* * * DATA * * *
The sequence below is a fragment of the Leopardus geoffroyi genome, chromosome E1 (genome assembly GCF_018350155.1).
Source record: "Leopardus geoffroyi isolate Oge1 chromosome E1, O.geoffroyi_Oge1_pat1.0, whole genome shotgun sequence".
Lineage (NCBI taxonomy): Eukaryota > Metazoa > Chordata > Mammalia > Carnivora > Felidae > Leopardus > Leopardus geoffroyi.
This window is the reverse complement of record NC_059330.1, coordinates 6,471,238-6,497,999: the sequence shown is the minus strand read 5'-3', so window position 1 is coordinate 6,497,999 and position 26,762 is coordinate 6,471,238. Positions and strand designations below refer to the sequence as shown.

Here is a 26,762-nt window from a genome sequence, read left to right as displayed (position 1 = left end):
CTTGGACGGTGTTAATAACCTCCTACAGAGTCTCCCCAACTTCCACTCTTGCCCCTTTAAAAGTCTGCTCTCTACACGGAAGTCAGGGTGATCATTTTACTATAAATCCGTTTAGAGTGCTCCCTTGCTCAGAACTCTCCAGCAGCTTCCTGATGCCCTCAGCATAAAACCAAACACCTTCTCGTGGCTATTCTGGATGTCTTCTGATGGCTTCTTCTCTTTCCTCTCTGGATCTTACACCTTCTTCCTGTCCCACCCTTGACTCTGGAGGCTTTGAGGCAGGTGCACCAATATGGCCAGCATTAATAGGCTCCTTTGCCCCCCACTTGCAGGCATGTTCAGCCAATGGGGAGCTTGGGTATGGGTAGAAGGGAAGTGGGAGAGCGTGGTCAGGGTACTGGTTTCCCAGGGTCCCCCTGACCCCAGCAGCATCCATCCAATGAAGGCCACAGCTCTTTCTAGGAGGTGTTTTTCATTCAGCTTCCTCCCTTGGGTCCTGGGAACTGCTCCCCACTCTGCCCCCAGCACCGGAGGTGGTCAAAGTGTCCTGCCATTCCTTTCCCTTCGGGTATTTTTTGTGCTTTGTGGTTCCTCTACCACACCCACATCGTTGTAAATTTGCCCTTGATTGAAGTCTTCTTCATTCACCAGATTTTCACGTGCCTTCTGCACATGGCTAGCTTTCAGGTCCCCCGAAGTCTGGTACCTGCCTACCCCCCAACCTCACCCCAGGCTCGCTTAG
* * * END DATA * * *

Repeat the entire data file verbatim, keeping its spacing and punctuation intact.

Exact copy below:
The sequence below is a fragment of the Leopardus geoffroyi genome, chromosome E1 (genome assembly GCF_018350155.1).
Source record: "Leopardus geoffroyi isolate Oge1 chromosome E1, O.geoffroyi_Oge1_pat1.0, whole genome shotgun sequence".
Lineage (NCBI taxonomy): Eukaryota > Metazoa > Chordata > Mammalia > Carnivora > Felidae > Leopardus > Leopardus geoffroyi.
This window is the reverse complement of record NC_059330.1, coordinates 6,471,238-6,497,999: the sequence shown is the minus strand read 5'-3', so window position 1 is coordinate 6,497,999 and position 26,762 is coordinate 6,471,238. Positions and strand designations below refer to the sequence as shown.

Here is a 26,762-nt window from a genome sequence, read left to right as displayed (position 1 = left end):
CTTGGACGGTGTTAATAACCTCCTACAGAGTCTCCCCAACTTCCACTCTTGCCCCTTTAAAAGTCTGCTCTCTACACGGAAGTCAGGGTGATCATTTTACTATAAATCCGTTTAGAGTGCTCCCTTGCTCAGAACTCTCCAGCAGCTTCCTGATGCCCTCAGCATAAAACCAAACACCTTCTCGTGGCTATTCTGGATGTCTTCTGATGGCTTCTTCTCTTTCCTCTCTGGATCTTACACCTTCTTCCTGTCCCACCCTTGACTCTGGAGGCTTTGAGGCAGGTGCACCAATATGGCCAGCATTAATAGGCTCCTTTGCCCCCCACTTGCAGGCATGTTCAGCCAATGGGGAGCTTGGGTATGGGTAGAAGGGAAGTGGGAGAGCGTGGTCAGGGTACTGGTTTCCCAGGGTCCCCCTGACCCCAGCAGCATCCATCCAATGAAGGCCACAGCTCTTTCTAGGAGGTGTTTTTCATTCAGCTTCCTCCCTTGGGTCCTGGGAACTGCTCCCCACTCTGCCCCCAGCACCGGAGGTGGTCAAAGTGTCCTGCCATTCCTTTCCCTTCGGGTATTTTTTGTGCTTTGTGGTTCCTCTACCACACCCACATCGTTGTAAATTTGCCCTTGATTGAAGTCTTCTTCATTCACCAGATTTTCACGTGCCTTCTGCACATGGCTAGCTTTCAGGTCCCCCGAAGTCTGGTACCTGCCTACCCCCCAACCTCACCCCAGGCTCGCTTAG